Where house sales go, prices don’t necessarily follow
Fri 2 May 2008 by Gareth Kiernan in Construction

Where house sales go, prices don’t necessarily follow

Back in January 2004, Infometrics put outa press release concluding that "property values will begin to fall before the end of this year: some areas that have experienced large price increases (such as Nelson) could undergo a nasty correction."   After four years of resolutely predicting an impending slowdown in the housing market, it seems we’ve finally got it right!

Now everyone else has jumped on the wagon of gloom, but we’re not sure it’s as bad as the headlines suggest.   At the moment, the biggest challenge for the doomsayers is trying to find the thousands of investors and homeowners that are being forced to sell.  Admittedly, there have been incidents of significant losses incurred by apartment owners, but New Zealand’s apartment market remains incredibly immature by international standards and has provided ample scope for buyer naivety to be exploited.   And there has been a lift in the number of properties being touted as "mortgagee sales", but that may simply be a convenient way to attract buyers who are looking for a bargain.

House sales figures for March were plain horrible.   The Real Estate Institute reported that sales numbers were down 53% on March 2007.   To put this fall in context, the previous biggest drop since data began in 1989 was a 38% fall in April 1998.   With turnover plunging so rapidly, it’s small wonder that real estate agents are rushing off to find new jobs.

Other commentators have been quick to latch on to the trend in house sales activity and talk up the extent of the likely price falls over the next 1-2 years.   For example, BNZ, who are currently the biggest cheerleaders for an economic recession, state that "house prices risk falling by more than the 10% we already presume for this year."  BNZ estimates that house prices are currently 30% overvalued – a number that our estimates suggest may be on the light side.

Looking back over the last 60 years, there have been two previous episodes where property has become significantly overvalued.   After a 66% increase in real house prices (adjusted for consumer price inflation) between 1950 and 1954, real property values tracked sideways for the next 18 years, with no discernible increase occurring until the early 1970s.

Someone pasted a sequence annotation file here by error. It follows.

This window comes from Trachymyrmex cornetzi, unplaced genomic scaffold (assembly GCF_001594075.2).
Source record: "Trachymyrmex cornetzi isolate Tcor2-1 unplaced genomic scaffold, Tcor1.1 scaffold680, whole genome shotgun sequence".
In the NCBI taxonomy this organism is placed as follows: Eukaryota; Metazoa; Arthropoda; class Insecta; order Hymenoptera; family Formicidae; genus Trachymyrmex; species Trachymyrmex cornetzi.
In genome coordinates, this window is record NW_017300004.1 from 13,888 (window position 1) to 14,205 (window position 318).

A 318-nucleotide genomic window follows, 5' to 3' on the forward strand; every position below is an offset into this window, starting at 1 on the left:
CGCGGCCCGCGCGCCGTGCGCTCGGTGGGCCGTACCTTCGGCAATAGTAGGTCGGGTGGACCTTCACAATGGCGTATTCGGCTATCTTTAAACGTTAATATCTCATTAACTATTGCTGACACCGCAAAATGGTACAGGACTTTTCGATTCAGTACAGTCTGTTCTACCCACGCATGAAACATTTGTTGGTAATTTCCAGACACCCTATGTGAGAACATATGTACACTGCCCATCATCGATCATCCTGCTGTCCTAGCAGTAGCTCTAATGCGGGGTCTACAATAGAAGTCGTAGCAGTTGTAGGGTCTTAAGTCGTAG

Then real house prices jumped a whopping 59% between 1971 and 1974.   Over the next six years, those gains were completely wiped out as real property values plunged.   House prices still averaged 6.1%pa growth between 1974 and 1980, but failed to keep pace with rampant consumer price inflation of 15%pa.

Which outcome is most likely for the housing market?   Right now, the New Zealand economy looks a lot more like a 1950s version than the 1970s one.   Unemployment is low, prices for our exports are strong, and inflation is more or less under control.

That’s not to say a soft landing is a risk-free proposition.   Soaring oil and food prices are having a significant negative effect on consumer confidence.   Trading banks are finding it tougher to obtain funding as a result of America’s credit crunch.   And there is a chance that the government’s push to create "affordable housing" results in too many new houses being built, as occurred in the mid-1970s.

Infometrics’ view is that the massive drop in house sales activity in recent months reveals a firm dichotomy between the prices that vendors want for their property, and what buyers are willing or able to pay.   The fact that property is not changing hands implies that no one is being forced to sell – yet.   Two factors suggest that situation is unlikely to change much over the coming year.

Firstly, demand for rental accommodation remains strong given that first-home buyers have been priced out of the market for the last 3-4 years.   With property investors no longer increasing their holdings, the supply of rental property is relatively static, allowing landlords to push up rents (currently by around 7%pa) without significant risks of vacancy.   So as a landlord, your ability to keep servicing the mortgage looks good.

Secondly, low unemployment and the tight labour market indicate good job security and continued income growth.   As a homeowner, your ability to keep servicing the mortgage also looks good.

Neither of those points is to deny the inevitable fact that some people will have overextended themselves – most likely highly or negatively geared property investors.   But our table shows that even someone stretching themselves to buy an average house in 2004 should have more money left over after paying the mortgage than they did two or four years ago.   Admittedly, recent price rises for essentials will be stretching household budgets, but there are mechanisms to temporarily ease the pressure.  In this example, an interest-only mortgage would free up around $300 per month.


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